Root canal treatment has long had a misleading reputation for being painful, and it has become one of the procedures patients often have many misconceptions about. Unfortunately, inaccurate information makes many patients each year hesitate to get the root canal treatment they need to save and maintain their oral health and natural teeth. Some believe that extracting, or removing, their natural teeth is a preferable alternative to a root canal treatment. In reality with today’s technology and the latest in endodontic care, a root canal is a far safer, less painful and attractive option to extraction.
Root canal treatment is performed when the soft tissue of a tooth, called the pulp, is infected or inflamed due to untreated decay, injury or trauma. During the procedure, an endodontist removes the affected pulp before cleaning the root canal and finally filling and sealing the space. Following the procedure, the tooth may undergo restorative work, after which it functions, looks and feels just like any other natural tooth.
A reflex reaction when considering a root canal, is that root canal treatment is extraordinarily painful, but in fact, if people were to take the opportunity to talk to patients who have had one recently, they would learn that many of those patients report feeling little to no pain. Not having the necessary endodontic treatment to remove an infection or inflammation is actually more painful than the procedure itself, and endodontists take care to prevent as much pain as possible during and after the procedure, and many can also offer sedation dentistry to address any patient anxiety.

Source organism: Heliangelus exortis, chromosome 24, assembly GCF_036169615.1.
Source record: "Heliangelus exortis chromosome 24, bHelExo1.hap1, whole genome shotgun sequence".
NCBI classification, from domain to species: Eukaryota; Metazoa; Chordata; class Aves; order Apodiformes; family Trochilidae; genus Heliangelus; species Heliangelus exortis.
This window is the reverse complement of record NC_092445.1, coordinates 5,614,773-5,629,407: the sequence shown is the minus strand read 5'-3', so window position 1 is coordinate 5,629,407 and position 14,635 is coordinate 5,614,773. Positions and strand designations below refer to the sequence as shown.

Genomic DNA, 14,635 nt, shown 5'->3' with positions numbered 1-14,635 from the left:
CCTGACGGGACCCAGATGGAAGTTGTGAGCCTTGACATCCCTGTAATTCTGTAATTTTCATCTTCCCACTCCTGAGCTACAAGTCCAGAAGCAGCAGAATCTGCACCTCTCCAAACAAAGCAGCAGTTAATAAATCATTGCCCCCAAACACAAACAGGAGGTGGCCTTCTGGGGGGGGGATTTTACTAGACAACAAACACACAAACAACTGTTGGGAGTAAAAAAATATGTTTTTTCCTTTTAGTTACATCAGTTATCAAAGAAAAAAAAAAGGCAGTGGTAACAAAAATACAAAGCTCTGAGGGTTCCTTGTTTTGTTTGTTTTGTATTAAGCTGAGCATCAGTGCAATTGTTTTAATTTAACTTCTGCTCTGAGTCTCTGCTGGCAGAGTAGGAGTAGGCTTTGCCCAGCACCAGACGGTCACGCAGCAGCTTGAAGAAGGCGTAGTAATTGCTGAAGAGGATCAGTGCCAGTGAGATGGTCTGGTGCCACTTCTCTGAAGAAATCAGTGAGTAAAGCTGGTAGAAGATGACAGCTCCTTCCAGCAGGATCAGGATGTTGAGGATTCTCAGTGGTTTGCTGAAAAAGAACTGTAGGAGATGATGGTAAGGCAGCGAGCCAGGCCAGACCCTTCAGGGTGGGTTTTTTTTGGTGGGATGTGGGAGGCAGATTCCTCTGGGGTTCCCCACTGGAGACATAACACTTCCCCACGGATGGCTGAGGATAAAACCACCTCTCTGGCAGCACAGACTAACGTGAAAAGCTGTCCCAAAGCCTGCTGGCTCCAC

If given the option to consider a root canal versus tooth extraction, it is important to consider the potential longer term impact. Once a (non-wisdom) tooth is extracted, the remaining teeth will begin to move and over time, and your bite will most likely become misaligned. This can potentially be a significant problem for your mouth and overall oral health, especially as you get older and there are visible impacts on your smile and impacts on your ability to properly chew your food. Additionally, restorative work in the future to correct this effects of tooth extraction might involved dental bridges or implants, which can cost significantly more than root canal treatment.
Discuss the benefits and potential near and long term impact of root canal therapy with your dentist or endodontist, and decide for your self if keeping and preserving your natural teeth and smile is preferable to having one or multiple teeth extracted. I would suggest that a root canal is preferable over tooth extraction for these reasons outlined above (and more), as one of the main goals of your dentist and endodontist is to help preserve and maintain your natural teeth for years to come, and root canal treatment allows them to do just that.